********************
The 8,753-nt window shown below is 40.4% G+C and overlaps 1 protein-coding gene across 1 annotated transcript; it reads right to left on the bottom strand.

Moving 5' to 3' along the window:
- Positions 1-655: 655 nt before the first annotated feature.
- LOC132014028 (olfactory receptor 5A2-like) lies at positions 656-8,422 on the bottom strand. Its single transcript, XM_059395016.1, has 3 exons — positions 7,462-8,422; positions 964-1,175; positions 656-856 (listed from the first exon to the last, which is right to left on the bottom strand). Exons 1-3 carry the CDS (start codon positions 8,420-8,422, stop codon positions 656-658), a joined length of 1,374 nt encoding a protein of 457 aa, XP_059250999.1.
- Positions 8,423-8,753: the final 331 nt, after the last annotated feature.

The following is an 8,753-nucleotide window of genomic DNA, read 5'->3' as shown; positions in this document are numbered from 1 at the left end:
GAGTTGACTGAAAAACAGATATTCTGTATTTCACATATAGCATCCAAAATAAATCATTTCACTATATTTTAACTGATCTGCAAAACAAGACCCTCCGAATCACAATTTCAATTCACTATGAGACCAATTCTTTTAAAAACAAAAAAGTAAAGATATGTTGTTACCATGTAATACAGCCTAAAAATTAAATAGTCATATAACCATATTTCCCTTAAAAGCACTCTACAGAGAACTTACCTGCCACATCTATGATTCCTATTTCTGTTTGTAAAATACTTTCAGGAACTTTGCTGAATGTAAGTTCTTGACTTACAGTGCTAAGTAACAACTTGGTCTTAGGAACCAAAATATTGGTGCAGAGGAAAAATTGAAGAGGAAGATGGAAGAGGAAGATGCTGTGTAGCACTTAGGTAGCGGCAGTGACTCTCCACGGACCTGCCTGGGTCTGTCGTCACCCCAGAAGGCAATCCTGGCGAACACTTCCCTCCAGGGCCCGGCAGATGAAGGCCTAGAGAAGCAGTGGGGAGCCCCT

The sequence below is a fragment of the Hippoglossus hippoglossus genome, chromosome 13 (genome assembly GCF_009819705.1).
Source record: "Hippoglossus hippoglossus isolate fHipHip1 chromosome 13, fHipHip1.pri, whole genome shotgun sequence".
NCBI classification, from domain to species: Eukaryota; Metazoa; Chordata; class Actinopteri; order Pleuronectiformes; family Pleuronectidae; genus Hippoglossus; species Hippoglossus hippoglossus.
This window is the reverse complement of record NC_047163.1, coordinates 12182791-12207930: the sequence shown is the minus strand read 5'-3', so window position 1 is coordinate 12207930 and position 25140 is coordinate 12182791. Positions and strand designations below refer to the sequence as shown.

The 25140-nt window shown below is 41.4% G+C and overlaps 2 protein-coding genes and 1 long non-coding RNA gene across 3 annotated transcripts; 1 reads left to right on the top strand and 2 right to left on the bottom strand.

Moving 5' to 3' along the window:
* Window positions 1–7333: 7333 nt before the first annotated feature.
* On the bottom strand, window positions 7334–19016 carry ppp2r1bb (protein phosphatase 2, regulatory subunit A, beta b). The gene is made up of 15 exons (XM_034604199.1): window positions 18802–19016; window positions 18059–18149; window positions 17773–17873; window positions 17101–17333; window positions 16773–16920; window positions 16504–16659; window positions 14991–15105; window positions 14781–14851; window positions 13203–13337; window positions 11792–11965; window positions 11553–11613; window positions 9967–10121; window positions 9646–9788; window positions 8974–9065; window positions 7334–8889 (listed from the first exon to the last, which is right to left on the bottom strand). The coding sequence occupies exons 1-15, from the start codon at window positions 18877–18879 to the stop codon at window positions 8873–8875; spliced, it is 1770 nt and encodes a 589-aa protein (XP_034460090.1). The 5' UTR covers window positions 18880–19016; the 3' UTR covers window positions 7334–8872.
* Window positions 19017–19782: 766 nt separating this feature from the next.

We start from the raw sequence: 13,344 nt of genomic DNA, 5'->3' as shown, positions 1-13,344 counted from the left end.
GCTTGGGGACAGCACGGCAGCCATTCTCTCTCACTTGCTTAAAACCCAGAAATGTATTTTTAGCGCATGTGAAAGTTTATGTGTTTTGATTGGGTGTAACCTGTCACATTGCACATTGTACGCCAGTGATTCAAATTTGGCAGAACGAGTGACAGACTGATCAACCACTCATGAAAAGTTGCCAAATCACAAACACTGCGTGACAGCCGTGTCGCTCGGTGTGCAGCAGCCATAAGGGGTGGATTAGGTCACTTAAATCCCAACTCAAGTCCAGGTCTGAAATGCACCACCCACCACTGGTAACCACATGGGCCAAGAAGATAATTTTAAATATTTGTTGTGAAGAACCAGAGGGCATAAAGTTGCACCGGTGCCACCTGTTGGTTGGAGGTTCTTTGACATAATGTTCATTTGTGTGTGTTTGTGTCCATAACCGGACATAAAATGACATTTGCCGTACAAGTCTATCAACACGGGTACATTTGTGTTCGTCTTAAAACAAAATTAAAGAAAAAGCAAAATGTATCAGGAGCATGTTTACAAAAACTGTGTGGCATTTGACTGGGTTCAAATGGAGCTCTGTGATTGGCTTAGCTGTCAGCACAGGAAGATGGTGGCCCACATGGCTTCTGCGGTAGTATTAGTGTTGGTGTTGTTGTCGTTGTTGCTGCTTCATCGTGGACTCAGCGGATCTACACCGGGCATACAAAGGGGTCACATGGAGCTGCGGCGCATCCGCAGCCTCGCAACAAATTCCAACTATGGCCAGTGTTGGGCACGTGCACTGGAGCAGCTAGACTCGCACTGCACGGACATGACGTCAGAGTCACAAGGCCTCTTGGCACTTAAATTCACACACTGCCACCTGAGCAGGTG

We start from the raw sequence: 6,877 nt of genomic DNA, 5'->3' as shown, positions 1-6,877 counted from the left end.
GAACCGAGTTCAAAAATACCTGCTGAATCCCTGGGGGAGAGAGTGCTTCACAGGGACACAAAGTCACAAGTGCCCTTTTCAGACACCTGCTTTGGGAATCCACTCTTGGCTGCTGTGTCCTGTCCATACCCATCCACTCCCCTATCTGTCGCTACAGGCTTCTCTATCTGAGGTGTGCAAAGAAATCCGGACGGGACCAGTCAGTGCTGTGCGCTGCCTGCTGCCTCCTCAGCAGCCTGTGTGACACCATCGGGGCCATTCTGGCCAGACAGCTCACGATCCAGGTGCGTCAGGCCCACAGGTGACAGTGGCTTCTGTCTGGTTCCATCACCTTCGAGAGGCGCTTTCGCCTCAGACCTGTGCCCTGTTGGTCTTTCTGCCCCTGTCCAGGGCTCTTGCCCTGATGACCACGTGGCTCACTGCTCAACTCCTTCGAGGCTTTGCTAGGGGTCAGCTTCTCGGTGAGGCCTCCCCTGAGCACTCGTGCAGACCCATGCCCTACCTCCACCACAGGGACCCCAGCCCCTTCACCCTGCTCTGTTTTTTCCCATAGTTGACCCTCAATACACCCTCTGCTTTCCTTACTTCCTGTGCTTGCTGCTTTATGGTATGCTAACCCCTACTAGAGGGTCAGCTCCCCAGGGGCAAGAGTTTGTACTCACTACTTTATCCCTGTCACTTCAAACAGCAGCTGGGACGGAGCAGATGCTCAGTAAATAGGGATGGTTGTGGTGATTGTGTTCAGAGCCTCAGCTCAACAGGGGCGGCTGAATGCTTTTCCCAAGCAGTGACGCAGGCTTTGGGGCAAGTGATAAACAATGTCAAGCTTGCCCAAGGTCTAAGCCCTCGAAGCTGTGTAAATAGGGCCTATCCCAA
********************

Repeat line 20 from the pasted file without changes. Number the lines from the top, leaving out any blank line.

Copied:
GAACCGAGTTCAAAAATACCTGCTGAATCCCTGGGGGAGAGAGTGCTTCACAGGGACACAAAGTCACAAGTGCCCTTTTCAGACACCTGCTTTGGGAATCCACTCTTGGCTGCTGTGTCCTGTCCATACCCATCCACTCCCCTATCTGTCGCTACAGGCTTCTCTATCTGAGGTGTGCAAAGAAATCCGGACGGGACCAGTCAGTGCTGTGCGCTGCCTGCTGCCTCCTCAGCAGCCTGTGTGACACCATCGGGGCCATTCTGGCCAGACAGCTCACGATCCAGGTGCGTCAGGCCCACAGGTGACAGTGGCTTCTGTCTGGTTCCATCACCTTCGAGAGGCGCTTTCGCCTCAGACCTGTGCCCTGTTGGTCTTTCTGCCCCTGTCCAGGGCTCTTGCCCTGATGACCACGTGGCTCACTGCTCAACTCCTTCGAGGCTTTGCTAGGGGTCAGCTTCTCGGTGAGGCCTCCCCTGAGCACTCGTGCAGACCCATGCCCTACCTCCACCACAGGGACCCCAGCCCCTTCACCCTGCTCTGTTTTTTCCCATAGTTGACCCTCAATACACCCTCTGCTTTCCTTACTTCCTGTGCTTGCTGCTTTATGGTATGCTAACCCCTACTAGAGGGTCAGCTCCCCAGGGGCAAGAGTTTGTACTCACTACTTTATCCCTGTCACTTCAAACAGCAGCTGGGACGGAGCAGATGCTCAGTAAATAGGGATGGTTGTGGTGATTGTGTTCAGAGCCTCAGCTCAACAGGGGCGGCTGAATGCTTTTCCCAAGCAGTGACGCAGGCTTTGGGGCAAGTGATAAACAATGTCAAGCTTGCCCAAGGTCTAAGCCCTCGAAGCTGTGTAAATAGGGCCTATCCCAA